2011 Assembly Joint Resolution 35
Relating to: recognizing May as Lyme Disease Awareness Month.
Whereas, Lyme disease is a bacterial illness transmitted by the bite of an infected tick, commonly known as the blacklegged or deer tick, which may be no larger than a poppy seed; and
Whereas, while people of all ages can get Lyme disease, children who are under the age of 16, adults who are 40 years of age or older, and individuals who spend time outdoors in tick-infested environments, especially during the warmer months of May to August, appear to be at greater risk; and
Whereas, the early stage of Lyme disease can appear within 3 to 30 days after a tick bite and may include a red bull's eye rash, fatigue, chills, fever, headache, stiff neck, muscle or joint pain, or swollen lymph nodes; and
Whereas, the later stages of Lyme disease, which may include arthritis (pain and joint swelling), neurologic complications, an irregular heart rhythm, or memory impairment, may not appear until weeks, months, or years after a tick bite; and
Whereas, Lyme disease can be treated successfully with oral or injectable antibiotics if it is detected early; and
Whereas, diagnosing Lyme disease is difficult because the signs and symptoms commonly mimic other illnesses, and the tests used to diagnose Lyme disease can result in both false negatives and false positives; and
Whereas, the best ways to prevent Lyme disease are tick avoidance, personal protection, checking skin for ticks and removing them, learning the early signs of tick-borne illnesses, consulting your doctor after tick bites, and controlling ticks in residential yards; and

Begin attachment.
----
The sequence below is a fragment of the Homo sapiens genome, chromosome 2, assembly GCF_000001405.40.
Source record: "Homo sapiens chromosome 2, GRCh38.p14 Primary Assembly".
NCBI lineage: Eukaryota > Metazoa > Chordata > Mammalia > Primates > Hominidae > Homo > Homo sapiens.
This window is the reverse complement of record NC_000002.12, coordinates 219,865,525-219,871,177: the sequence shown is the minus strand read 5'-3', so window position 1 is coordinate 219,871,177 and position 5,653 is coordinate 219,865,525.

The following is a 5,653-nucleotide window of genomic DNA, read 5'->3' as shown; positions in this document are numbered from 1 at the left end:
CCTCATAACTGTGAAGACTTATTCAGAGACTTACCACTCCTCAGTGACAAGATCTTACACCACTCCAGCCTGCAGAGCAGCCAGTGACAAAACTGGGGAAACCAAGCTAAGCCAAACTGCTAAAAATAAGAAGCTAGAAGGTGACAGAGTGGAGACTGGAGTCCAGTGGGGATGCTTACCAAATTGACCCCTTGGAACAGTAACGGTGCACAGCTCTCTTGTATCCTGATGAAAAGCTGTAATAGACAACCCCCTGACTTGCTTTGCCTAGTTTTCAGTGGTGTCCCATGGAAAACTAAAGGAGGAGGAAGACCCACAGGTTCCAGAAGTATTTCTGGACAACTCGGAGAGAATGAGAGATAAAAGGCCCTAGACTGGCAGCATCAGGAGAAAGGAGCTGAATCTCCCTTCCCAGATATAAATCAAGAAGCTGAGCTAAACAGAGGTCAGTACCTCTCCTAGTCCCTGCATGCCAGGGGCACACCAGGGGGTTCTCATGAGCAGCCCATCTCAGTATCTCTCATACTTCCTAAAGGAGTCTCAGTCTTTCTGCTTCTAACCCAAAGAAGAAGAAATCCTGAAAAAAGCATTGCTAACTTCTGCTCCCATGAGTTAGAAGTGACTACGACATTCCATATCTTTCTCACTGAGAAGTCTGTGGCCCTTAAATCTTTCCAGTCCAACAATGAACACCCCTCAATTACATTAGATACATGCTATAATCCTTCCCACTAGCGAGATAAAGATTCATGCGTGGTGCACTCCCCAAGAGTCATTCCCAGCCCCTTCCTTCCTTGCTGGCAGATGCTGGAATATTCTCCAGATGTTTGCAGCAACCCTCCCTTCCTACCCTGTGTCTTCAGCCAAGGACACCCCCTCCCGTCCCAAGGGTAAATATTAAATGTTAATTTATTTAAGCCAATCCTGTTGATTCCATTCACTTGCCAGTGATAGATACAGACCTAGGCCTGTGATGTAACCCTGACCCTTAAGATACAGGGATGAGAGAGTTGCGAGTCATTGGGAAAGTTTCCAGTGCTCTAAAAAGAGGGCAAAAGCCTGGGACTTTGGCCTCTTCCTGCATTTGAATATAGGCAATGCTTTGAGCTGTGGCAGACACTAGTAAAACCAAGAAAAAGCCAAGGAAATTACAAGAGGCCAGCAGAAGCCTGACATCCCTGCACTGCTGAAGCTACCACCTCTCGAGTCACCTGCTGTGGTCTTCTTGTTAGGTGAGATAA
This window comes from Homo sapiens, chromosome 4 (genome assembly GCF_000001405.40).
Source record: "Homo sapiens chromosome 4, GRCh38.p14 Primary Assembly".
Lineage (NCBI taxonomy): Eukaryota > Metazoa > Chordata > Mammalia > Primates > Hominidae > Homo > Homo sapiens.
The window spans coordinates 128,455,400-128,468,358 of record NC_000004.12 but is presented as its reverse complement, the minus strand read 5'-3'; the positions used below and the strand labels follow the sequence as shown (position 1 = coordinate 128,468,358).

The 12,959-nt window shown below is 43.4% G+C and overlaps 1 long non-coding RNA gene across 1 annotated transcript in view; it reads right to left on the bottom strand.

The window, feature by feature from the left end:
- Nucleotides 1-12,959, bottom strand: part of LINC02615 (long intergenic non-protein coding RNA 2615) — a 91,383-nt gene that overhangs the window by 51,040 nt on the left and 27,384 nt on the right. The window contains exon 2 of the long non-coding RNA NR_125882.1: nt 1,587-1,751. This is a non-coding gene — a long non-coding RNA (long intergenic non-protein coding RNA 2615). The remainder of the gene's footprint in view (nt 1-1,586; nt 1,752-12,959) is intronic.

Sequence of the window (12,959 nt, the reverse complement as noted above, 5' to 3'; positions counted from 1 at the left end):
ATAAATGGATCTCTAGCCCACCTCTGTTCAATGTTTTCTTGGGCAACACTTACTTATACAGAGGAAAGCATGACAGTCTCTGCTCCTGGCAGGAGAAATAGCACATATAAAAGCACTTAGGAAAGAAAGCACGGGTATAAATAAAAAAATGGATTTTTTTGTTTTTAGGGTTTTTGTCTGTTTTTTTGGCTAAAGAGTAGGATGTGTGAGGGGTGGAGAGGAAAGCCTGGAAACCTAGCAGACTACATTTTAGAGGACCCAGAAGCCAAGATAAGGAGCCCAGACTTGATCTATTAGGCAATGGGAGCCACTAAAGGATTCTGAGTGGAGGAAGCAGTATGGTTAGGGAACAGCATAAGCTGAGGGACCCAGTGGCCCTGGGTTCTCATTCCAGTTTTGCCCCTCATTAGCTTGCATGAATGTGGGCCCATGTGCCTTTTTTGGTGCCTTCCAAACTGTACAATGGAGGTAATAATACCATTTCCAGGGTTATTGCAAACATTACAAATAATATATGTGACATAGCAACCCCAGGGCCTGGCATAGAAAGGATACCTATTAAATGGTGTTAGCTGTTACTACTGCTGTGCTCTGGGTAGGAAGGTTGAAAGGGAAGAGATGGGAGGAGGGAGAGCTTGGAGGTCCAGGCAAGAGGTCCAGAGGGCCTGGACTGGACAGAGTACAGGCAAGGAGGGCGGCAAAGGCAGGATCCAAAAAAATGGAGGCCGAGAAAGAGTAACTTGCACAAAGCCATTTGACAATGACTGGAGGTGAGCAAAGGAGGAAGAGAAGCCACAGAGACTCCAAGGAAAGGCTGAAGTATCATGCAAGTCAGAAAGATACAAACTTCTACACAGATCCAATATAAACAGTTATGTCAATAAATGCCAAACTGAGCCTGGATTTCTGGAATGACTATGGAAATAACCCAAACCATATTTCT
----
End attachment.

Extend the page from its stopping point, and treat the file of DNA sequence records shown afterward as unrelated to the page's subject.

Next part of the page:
Whereas, measures to prevent tick bites include using insect repellants with 20 to 30 percent DEET on exposed skin, using insect repellants containing permethrin on clothing, tucking long-sleeved shirts into pants and pants into socks or boots to create "tick barriers," and wearing light-colored clothes that make ticks easier to see; and
Whereas, because exposure to ticks is more frequent in wooded and bushy areas, tick exposure can be reduced by walking in the center of hiking trails and landscaping homes with tick-safe zones by using woodchips or gravel along the border between lawn and wooded areas and routinely clearing leaf litter, tall grass, and brush; and
Whereas, individuals should check frequently for ticks, paying particular attention to areas where ticks tend to hide, such as the head, scalp, armpits, groin, and behind the knees, and promptly remove ticks by using a pair of thin-bladed tweezers applied as close to the skin as possible to slowly and gently pull the tick's head away from the skin without squeezing, crushing, or puncturing the body of the tick, which may contain infectious fluids; and
Whereas, more than 20,000 cases of Lyme disease have been reported in Wisconsin residents since surveillance for Lyme disease began in 1980; and
Whereas, Wisconsin's reported Lyme disease incidence rate has consistently been in the top ten for states in the United States and has doubled during the last decade; and
Whereas, while the incidence rate of Lyme disease is markedly higher in the western and northwestern parts of Wisconsin where blacklegged ticks are more prevalent due to greater forested areas, recent tick surveillance shows that ticks are spreading to central and eastern regions of Wisconsin; now, therefore, be it
Resolved by the assembly, the senate concurring, That the members of the Wisconsin legislature do hereby recognize May as Lyme Disease Awareness Month in Wisconsin and commend this observance to all residents; and, be it further
Resolved, That the members of the Wisconsin legislature call upon all residents to learn about the importance of tick avoidance and personal protection, tick detection and removal, the signs and symptoms of tick-borne illnesses, and the need for prompt diagnosis and treatment of Lyme disease.